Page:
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Coney Island—which is heavily populated by undocumented immigrants—was decimated. Homes were flooded and people’s things were washed away. Interestingly, as devastating as that would be for most people, for many immigrants, it’s not the end of the world. After all, most immigrants come here with just a few dollars in their pockets and somehow find a way to make it work. The mentality of immigrants today is the same as it was when being an immigrant was not a crime: We work hard for the best future possible; you can sleep when you’re dead. With that said, it is still a major setback and most of the undocumented immigrants are too afraid to say anything or to ask for help for the same reason that they have not tried achieving legal status. They fear getting caught and deported.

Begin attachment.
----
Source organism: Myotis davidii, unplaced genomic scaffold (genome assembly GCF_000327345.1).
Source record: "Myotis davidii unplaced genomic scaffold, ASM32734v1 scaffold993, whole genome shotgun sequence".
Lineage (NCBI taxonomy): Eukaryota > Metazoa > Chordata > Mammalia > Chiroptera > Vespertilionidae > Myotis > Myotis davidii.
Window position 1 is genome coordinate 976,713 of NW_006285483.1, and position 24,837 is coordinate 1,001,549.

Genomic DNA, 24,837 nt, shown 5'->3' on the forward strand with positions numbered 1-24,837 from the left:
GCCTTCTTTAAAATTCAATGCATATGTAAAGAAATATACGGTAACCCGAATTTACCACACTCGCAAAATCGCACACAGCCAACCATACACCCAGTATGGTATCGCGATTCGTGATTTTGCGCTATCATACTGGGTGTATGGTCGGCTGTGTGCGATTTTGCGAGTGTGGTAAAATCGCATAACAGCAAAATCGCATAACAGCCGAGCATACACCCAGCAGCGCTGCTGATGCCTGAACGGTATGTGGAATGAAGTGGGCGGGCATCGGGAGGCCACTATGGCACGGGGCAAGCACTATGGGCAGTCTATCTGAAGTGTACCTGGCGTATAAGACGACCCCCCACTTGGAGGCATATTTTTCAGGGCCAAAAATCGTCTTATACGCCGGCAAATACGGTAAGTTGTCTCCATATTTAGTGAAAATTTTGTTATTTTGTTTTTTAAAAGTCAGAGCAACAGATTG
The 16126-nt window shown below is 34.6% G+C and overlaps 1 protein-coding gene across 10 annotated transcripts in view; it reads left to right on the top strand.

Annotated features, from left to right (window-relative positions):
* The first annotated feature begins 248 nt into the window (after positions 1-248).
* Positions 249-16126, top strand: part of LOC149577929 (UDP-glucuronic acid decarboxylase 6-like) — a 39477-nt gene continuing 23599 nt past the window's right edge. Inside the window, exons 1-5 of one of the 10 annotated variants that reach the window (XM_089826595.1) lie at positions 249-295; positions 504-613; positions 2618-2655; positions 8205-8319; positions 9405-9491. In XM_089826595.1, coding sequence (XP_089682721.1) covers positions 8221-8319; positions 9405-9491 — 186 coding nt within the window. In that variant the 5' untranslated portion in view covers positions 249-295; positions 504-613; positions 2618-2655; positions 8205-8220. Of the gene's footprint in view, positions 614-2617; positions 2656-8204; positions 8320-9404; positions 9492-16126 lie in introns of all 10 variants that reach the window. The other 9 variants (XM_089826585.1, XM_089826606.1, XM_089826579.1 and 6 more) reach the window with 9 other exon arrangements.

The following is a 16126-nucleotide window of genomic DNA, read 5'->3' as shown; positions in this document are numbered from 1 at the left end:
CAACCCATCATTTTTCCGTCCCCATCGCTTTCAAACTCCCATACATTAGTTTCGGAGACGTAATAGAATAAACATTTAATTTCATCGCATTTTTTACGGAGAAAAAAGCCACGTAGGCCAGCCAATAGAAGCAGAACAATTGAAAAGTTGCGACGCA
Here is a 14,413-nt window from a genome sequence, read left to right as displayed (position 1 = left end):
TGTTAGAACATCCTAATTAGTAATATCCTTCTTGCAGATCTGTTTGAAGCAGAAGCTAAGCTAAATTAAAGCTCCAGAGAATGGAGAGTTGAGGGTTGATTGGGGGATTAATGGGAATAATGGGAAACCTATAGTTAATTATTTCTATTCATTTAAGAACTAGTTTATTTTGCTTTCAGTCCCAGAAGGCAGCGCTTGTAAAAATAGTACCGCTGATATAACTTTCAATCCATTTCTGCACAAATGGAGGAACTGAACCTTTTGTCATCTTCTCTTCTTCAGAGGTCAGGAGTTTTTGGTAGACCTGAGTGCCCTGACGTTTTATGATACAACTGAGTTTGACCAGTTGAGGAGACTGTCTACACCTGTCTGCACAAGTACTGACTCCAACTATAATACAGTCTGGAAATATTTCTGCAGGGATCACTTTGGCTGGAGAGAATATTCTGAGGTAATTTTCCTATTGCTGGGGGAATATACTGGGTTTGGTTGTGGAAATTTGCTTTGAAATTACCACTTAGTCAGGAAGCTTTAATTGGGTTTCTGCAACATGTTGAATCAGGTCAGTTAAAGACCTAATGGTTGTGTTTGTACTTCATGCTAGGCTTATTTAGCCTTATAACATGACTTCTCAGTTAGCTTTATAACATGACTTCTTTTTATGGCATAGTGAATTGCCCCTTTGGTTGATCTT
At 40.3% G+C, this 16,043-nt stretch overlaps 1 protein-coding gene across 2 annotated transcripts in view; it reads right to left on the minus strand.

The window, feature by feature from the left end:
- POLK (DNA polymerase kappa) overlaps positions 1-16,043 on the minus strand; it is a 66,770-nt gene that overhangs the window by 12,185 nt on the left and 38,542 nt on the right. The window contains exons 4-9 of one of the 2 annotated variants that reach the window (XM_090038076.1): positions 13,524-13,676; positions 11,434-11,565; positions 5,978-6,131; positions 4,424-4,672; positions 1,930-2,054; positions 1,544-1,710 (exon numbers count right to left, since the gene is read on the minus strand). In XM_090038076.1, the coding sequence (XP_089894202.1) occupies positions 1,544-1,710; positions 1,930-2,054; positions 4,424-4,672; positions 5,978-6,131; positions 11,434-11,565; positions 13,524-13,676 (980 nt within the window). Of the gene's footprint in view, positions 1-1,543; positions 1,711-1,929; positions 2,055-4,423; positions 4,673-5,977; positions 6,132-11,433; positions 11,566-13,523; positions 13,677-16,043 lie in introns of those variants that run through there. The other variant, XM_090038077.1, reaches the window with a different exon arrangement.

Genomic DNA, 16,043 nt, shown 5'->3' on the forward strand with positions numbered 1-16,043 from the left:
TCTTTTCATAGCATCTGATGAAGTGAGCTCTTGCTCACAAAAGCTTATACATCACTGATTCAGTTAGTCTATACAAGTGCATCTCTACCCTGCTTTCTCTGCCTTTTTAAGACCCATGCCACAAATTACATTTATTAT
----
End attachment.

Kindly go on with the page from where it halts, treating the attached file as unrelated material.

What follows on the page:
I grew up in Coney Island and lived there for five years. I saw the neighborhood last week and it was heartbreaking to see how badly it was hit. I took itpersonally. This neighborhood and the people in it shaped who I am today. I found out recently that the building I used to live in was flooded. And I wondered how immigrants living there now could handle a situation like this or how my mother would have handled a situation like this.
You might be wondering why landlords would even rent to undocumented immigrants to begin with. Well, the truth is, landlords love undocumented immigrants. We pay cash and we never complain—not about a leak, not about peeling paint or no heat and, more than likely, we wouldn’t even complain about a hurricane. I’m not saying all landlords are scumbags—some of them have to be decent—but a lot of them, in certain parts of the city, exploit immigrants because they know that their undocumented tenants will never dare hold them responsible for anything.